Monograph 9 ~ FOUNDATION OF BIOMECHANICAL EVALUATION FOLLOWING INJURY
 
   
Monograph 9

Foundation of Biomechanical Evaluation
Following Injury


By R. C. Schafer, DC, PhD, FICC
Manuscript Prepublication Copyright 1997

Copied with permission from  ACAPress


Introduction

Pertinent Biomechanics
    Practical Concepts
    Biomechanical Forces on Joints
    Implications of Closed-Packed Joint Positions
    Pain Produced by Faulty Biomechanics
Basic Physiologic Reactions to Chronic Postural Faults
    Etiology
    Neuralgia
    Intrafasicular Adhesions
    Trigger Point Development
    Circulatory Implications
    Drainage Impairments

References and Bibliography





INTRODUCTION

The study of human biomechanics includes the mechanical principles involved, the physiologic considerations of muscle length-tension relations, and an understanding of the controlling neuromotor mechanisms and the sensory feedback apparatus, reflecting both locomotor activity and cerebral function. Applied biomechanics is the application of the practical principles of mechanics (the study of forces and their effects) to the body in movement and at rest.

The more biomechanics are understood, the better musculoskeletal disorders in sports and the workplace can be appreciated. The same can be said physical work and recreational activities. The athlete is constantly attempting to improve performance by applying biomechanical principles to specific movements. The same is true for ergonomics in the workplace. From the viewpoint of the doctor, knowledge of the mechanisms involved in an injury is necessary to evaluate an injury accurately.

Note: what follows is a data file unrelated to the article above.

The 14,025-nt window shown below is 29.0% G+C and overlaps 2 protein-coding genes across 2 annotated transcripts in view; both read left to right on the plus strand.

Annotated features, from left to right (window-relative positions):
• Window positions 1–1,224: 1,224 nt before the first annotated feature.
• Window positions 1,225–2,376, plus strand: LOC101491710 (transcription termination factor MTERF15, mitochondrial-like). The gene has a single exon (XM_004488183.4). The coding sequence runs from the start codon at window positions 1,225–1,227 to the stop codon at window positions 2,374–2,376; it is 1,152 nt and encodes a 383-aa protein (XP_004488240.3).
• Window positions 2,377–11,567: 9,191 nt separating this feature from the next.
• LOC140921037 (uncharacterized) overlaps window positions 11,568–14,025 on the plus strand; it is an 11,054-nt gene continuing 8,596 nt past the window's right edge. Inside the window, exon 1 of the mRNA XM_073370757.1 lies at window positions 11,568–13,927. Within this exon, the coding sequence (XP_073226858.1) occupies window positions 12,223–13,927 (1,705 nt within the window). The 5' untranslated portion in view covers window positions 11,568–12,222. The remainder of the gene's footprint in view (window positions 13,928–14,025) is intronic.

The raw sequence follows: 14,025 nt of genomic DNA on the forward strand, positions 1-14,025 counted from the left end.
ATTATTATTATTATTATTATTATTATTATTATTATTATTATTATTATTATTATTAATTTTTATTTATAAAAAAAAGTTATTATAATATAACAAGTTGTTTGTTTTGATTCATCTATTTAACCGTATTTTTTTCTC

PERTINENT BIOMECHANICS

From a pure musculoskeletal standpoint, the human body is a mechanical device. All mechanical devices are subject to wear during use that reflects their history of destructive forces. Unique to living tissue is its ability to heal, adapt, and strengthen, which provides a dialogue between catabolic and anabolic forces. While machines convert thermal or chemical energy into mechanical energy, muscle tissue transforms nutrients directly into mechanical energy without a thermal intermediary. Body energy enables it to overcome resistance to motion, to produce a physical effect, and to accomplish work.


Practical Concepts

The body's kinetic energy is reflected in its velocity, and its potential energy is reflected in its position. Work is the result of a force acting through a distance. Power relates to the time element and the work accomplished. There is a close association in the same unit of time between the work accomplished by a weight lifter and that of a sprinter.

Muscle contraction (work) reflects the consumption of mechanical energy. Some of this energy is unproductively used to overcome internal friction and loading, and some is stored for later use within elastic (contractile) tissues. The effect of muscle contraction essentially depends on: (1) the unique fiber arrangement determining the relationship of force that the muscle can produce and the distance over which it can contract, (2) the angle of pull, and (3) the muscle's location relative to the joint axis.